Floods in Pakistan ‘were made 50% worse by global warming’ | Climate crisis

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Intense rains that caused devastating floods across Pakistan have been made worse by global warming, which has also made future floods more likely, scientists have found.

Climate change could have increased the most intense rainfall by around 50% over a short period in the most affected areas, according to a study by an international team of climatologists.

The floods were a once-in-a-100-year event, but similar events are likely to become more frequent in the future as global temperatures continue to rise, the scientists said.

Scientists have not been able to quantify exactly how more likely flooding has been made by the climate crisis, due to the high degree of natural monsoon variability in the region. However, they said there was a 1% chance of such rainfall occurring each year, and an event such as this summer’s floods would likely have been much less likely in a world without greenhouse gas emissions. of human origin.

Friederike Otto, a senior lecturer at the Grantham Institute for Climate Change and the Environment at Imperial College London, said the “fingerprints” of global warming could be clearly seen in the floods in Pakistan, which were consistent with what climatologists had predicted for extreme conditions. Weather report.

“We can say with great confidence that [the rainfall] would have been less likely to happen without climate change,” she said. “The intensity of the precipitation has increased a lot.” Historical records have shown that heavy rainfall has increased dramatically in the region since mankind began dumping greenhouse gases into the atmosphere, scientists have found.

Otto added: “Our evidence suggests that climate change played an important role in the event, although our analysis does not allow us to quantify the magnitude of this role. Indeed, it is a region with very different weather patterns from year to year, making it difficult to see long-term changes in observed data and climate models.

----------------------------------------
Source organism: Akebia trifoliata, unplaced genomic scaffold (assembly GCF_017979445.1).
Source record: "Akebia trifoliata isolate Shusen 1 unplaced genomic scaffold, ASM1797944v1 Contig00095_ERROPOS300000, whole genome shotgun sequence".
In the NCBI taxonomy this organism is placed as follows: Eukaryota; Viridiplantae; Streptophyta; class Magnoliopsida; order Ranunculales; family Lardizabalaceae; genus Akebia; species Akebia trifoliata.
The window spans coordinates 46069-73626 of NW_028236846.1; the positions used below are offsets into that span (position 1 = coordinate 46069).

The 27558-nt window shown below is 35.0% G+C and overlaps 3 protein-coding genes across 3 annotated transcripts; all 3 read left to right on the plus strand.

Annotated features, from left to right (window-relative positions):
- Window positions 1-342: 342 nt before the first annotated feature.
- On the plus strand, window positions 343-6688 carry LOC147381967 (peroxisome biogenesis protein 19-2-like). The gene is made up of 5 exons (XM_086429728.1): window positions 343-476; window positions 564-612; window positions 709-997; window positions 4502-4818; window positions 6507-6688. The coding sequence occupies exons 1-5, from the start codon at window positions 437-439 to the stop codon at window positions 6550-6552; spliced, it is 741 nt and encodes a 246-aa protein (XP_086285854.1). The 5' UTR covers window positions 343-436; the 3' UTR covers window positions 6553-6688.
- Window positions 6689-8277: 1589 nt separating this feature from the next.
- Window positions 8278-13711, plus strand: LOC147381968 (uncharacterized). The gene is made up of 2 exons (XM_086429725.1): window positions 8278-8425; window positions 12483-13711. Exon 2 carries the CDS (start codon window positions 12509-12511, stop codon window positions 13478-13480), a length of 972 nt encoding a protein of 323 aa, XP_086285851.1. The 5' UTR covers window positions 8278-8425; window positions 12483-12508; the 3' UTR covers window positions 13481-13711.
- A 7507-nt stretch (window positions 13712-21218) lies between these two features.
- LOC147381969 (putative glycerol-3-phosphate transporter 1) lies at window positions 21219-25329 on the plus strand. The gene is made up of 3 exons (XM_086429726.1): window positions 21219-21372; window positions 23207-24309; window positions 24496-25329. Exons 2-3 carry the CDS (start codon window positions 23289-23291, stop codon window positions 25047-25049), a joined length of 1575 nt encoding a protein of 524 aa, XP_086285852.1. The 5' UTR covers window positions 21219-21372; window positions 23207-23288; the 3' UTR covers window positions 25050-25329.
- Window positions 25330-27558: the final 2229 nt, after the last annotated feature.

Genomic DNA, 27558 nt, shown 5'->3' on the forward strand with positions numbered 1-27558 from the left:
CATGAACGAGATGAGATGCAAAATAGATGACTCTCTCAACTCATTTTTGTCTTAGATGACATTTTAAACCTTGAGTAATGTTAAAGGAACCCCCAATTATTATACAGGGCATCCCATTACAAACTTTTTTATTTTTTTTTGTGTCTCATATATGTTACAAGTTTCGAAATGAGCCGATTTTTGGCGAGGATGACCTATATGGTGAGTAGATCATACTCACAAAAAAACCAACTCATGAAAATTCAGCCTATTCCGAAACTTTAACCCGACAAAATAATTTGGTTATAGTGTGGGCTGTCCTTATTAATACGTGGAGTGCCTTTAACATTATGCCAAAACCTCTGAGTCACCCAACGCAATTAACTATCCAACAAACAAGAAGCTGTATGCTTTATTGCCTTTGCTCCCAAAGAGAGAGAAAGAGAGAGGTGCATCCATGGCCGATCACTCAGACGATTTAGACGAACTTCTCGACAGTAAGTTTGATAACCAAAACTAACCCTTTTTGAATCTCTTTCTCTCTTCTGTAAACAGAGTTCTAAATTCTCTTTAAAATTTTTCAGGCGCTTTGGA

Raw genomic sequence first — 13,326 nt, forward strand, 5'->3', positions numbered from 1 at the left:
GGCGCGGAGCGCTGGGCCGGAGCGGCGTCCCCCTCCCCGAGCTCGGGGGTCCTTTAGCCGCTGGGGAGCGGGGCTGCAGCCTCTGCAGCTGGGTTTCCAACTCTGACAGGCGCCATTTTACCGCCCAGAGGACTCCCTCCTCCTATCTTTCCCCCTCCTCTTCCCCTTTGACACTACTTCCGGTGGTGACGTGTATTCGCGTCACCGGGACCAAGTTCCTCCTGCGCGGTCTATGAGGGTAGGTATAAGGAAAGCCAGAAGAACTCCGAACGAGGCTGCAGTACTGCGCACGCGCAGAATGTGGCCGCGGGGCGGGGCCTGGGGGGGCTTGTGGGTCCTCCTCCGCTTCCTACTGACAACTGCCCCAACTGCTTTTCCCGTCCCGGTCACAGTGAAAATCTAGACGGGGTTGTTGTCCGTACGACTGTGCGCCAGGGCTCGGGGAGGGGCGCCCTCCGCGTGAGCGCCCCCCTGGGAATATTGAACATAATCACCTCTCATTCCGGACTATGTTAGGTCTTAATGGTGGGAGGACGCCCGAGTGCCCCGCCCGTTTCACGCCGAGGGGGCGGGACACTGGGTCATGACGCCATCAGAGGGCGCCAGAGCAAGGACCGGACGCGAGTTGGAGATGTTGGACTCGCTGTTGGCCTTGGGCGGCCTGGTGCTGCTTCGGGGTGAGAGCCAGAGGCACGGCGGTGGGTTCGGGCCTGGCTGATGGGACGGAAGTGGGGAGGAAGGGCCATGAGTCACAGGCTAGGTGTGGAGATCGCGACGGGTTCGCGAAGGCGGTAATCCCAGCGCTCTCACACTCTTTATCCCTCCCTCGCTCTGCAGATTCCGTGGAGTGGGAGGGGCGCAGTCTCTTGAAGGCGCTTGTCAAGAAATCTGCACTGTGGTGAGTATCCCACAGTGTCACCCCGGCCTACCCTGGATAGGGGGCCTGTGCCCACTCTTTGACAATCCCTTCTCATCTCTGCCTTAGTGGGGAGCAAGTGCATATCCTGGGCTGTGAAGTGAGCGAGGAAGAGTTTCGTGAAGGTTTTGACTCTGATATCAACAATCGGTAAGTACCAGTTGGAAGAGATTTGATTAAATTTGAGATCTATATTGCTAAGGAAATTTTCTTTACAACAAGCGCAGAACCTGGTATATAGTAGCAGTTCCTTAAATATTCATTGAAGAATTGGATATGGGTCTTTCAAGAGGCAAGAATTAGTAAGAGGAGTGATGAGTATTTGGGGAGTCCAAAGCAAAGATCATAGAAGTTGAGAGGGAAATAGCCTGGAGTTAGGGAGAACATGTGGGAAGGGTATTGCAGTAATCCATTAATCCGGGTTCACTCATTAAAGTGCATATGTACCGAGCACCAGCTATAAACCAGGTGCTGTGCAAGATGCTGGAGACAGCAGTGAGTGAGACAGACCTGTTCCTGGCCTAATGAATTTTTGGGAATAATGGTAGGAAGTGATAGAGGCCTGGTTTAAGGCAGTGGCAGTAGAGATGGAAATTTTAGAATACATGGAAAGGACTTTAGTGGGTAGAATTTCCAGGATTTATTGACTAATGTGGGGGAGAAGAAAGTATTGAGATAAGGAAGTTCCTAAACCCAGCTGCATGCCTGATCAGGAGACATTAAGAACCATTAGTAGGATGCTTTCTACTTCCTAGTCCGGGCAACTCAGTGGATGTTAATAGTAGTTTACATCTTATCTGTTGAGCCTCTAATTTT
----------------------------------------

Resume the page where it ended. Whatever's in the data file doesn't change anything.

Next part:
About a third of Pakistan has been affected by the floods, with water covering more than a tenth of the country after more than three times the average rain fell in August. Nearly 1,500 people died and 33 million people were affected, with 1.7 million homes destroyed.

For the country as a whole, it was the wettest August since 1961, and for the two southern provinces of Sindh and Balochistan, the wettest on record, with about seven to eight times more rain than habit.

Although the increase in precipitation has been influenced by climate change, local factors have also played a role in the floods and their impacts. For example, forests in the region have been cut down for many decades and mangroves removed, while man-made dams, irrigation and other watercourse alterations have also impacted natural water regimes. flood. Poor infrastructure, such as precariously built houses in flood-prone places, has also caused more people to suffer as a result of the floods.

Ayesha Siddiqi, Assistant Professor in the Department of Geography at the University of Cambridge, said: “[Flooding] touched places where local socio-ecological systems were already compromised enough. This disaster is the result of a vulnerability built up over a number of years and should not be viewed as the result of a single event.

Pakistan faces a cost of at least $30 billion in damage, with the loss of food crops alone amounting to around $2.3 billion, a particularly heavy burden at a time of rising commodity prices. food in the world. Around 18,000 km2 of cultivated land was destroyed, including around 45% of the cotton crop, one of Pakistan’s main exports, and around 750,000 head of cattle were killed.

The Pakistan flood report comes from World Weather Attribution, a group of scientists around the world trying to discern the influence of human-induced climate change on extreme weather events. They analyze these events in real time to produce quick answers on whether climate change has influenced extreme weather, a process that used to take years.

Previous studies have shown that climate change exacerbated heat waves in India, Pakistan and the UK earlier this year, and floods in Brazil. WWA found last year that the heat wave in the Pacific Northwest region of the United States would have been “virtually impossible” without climate change.

A recent Guardian analysis revealed how the climate crisis is ‘supercharging’ weather events, with devastating consequences.

Otto said countries meeting in November for the UN Cop27 climate conference in Egypt should take note of the extreme weather conditions the world has experienced this year and in recent years. “The lesson is that it will become more likely, probably much more likely. Becoming more resilient is very important.

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